Asset Protection: Questions on Protecting Your Assets
Estate Planning and Protecting Your Assets
Asset protection is one of the most important things you can do. The planning is a method of preparing for any possible lawsuits in the future. It entails rearranging the ownership of your current assets so that they cannot be touched by creditors during a lawsuit. Asset protection can also act as a form of supplementary insurance. It can protect you from the various risks that can be associated with professions and businesses. Generally speaking, asset protection is used to safe-guard your assets that would be at risk. There are different degrees of asset protection. Typically, the more complex the planning is, the more effective it will be in the future. However, even though complex planning can offer you the best protection, it is also very expensive and there are more restrictions involved.
Do You Need an Expert on Asset Protection Planning?
If you have assets that require you to plan your estate if you die, then you probably have enough assets to strongly consider an asset protection plan. It is important to protect these assets from lawsuits that could occur before your death. The decision is entirely personal and is based on risk aversion, your asset level and the level of protection you need. There are very few levels of protection that as you may imagine, have a correlated cost to set up, but it is a very personalized product and a professional needs to assess all of these factors when making a recommendation.
What Assets Can Be Protected?
Asset protection involves exempt property that is considered unreachable by creditors. Each state has its own unique laws that define what exempt property is. Some properties can be entirely exempt, while others may be limited. Some common examples of exempt property include clothing and jewelry, tools of a trade or a business and household furnishings. In some cases, life insurance and social security may be classified as exempt property. But there is no reason to risk laws changing in your particular state; an asset protection plan should take these potential risks into consideration.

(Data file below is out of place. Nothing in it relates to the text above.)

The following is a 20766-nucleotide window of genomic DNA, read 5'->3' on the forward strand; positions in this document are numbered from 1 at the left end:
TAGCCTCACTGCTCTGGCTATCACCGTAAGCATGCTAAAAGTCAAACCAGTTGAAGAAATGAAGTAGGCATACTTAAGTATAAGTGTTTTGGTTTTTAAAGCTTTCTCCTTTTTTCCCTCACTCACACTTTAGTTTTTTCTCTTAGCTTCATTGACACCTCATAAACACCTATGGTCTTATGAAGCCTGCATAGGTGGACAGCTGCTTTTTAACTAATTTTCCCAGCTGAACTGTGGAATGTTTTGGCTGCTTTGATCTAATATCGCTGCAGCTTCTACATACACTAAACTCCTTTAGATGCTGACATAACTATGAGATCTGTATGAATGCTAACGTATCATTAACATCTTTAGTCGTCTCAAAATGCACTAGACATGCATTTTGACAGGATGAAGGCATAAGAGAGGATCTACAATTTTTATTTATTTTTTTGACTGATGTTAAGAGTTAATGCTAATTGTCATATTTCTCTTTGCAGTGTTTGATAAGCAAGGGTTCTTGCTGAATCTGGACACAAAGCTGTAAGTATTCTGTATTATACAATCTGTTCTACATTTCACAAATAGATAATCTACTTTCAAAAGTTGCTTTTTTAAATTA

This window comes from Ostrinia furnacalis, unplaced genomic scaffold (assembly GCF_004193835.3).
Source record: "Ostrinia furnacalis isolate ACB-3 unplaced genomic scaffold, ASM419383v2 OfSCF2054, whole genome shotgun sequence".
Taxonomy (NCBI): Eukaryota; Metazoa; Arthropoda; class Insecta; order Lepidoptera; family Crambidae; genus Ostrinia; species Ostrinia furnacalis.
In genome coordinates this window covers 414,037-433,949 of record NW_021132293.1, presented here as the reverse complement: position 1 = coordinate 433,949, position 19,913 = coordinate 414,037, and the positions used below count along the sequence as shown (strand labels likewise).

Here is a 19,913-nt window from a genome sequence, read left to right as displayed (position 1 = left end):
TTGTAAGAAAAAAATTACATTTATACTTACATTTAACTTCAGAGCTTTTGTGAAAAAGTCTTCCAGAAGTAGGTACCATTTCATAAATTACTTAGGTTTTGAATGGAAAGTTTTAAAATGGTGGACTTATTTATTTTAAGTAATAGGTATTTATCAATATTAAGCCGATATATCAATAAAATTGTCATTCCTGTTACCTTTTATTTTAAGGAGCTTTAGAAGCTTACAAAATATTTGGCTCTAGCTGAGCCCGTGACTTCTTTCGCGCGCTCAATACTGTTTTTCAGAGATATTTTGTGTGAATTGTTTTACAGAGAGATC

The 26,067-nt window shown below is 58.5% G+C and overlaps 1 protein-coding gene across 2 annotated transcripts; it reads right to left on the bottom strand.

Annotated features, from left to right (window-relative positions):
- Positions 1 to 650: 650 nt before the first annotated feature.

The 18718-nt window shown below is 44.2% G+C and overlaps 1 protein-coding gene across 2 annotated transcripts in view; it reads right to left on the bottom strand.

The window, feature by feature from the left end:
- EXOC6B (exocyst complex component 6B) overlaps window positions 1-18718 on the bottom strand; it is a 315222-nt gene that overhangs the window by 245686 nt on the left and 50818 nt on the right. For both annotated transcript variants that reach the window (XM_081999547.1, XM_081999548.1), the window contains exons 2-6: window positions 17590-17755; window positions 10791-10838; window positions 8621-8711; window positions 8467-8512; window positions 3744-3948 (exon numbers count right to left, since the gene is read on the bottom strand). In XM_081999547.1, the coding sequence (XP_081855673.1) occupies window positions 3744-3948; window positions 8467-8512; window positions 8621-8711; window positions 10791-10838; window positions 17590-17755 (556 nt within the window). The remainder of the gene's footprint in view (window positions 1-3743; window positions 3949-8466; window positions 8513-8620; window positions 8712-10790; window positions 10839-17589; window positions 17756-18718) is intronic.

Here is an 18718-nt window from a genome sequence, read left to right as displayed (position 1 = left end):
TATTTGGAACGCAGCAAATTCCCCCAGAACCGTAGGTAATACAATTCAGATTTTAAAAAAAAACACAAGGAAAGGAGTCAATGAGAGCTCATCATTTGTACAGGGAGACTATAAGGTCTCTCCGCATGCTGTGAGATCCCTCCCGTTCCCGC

If your property is not exempt, you should consider an asset protection plan attorney. This simple plan would transfer the property from you to an irrevocable trust. By transferring ownership of valuable assets to a trust, you will protect those assets from creditors. This transfer will protect your assets while you are living and will also protect them from a tax collector when you die. There are some disadvantages associated with these transfers which include the new owner’s exposure to creditors, your personal loss of control over the particular asset that was transferred and any gif tax consequences that result from the transfer.
Are My Retirement Assets Protected from Creditors?
If your assets are held in a retirement plan, the federal law will not allow creditors to reach those assets. Some examples of assets that are protected by a retirement plan include profit sharing, pensions and 401(k) plans. IRA’s may not be protected. You will need to check the laws in your state to see if your IRA is legally protected from creditors.
How You Can Protect Your Assets When Starting a Business
If your new business is not incorporated or held within an LLC with the shareholders being an irrevocable trust, you will place your personal and business assets at risk. Any claims that are made against the business could result in the loss of assets; personal or business-related. There are different tools that can help protect your assets when starting a business.
Partnerships and Trusts
Family limited partnerships have been deemed one of the available asset protection devices. While this is effective, it is not foolproof unless an irrevocable trust is the general partner. Many states allow limited liability companies to be formed, and they are also viewed as a great ownership form when considering asset protection. It is very difficult for any creditor to reach any assets that have been transferred using these devices if the membership shares are in the name of a trust.
Asset protection is ethical and legal as long as the plan is put in place before a lawsuit is filed. It may be too late if there is already a claim or a lawsuit pending. Asset transfers during this time could be considered fraud. More specifically, fraudulent conveyance is where someone divests themselves of assets without fair consideration because they see a problem arising and would like to avoid paying a claim. However, a few highly sophisticated firms have ways of legally transferring assets in distressed times with a financial instrument to avoid problems with fraudulent conveyance.Please contact Estate Street Partners if you are seeking counseling to legally transfer your assets in distressed times and still avoid fraudulent conveyance. Each will be taken on a case by case basis. Estate Street Partners will never condone illegal practices and advocates transparent accounting and legal practices.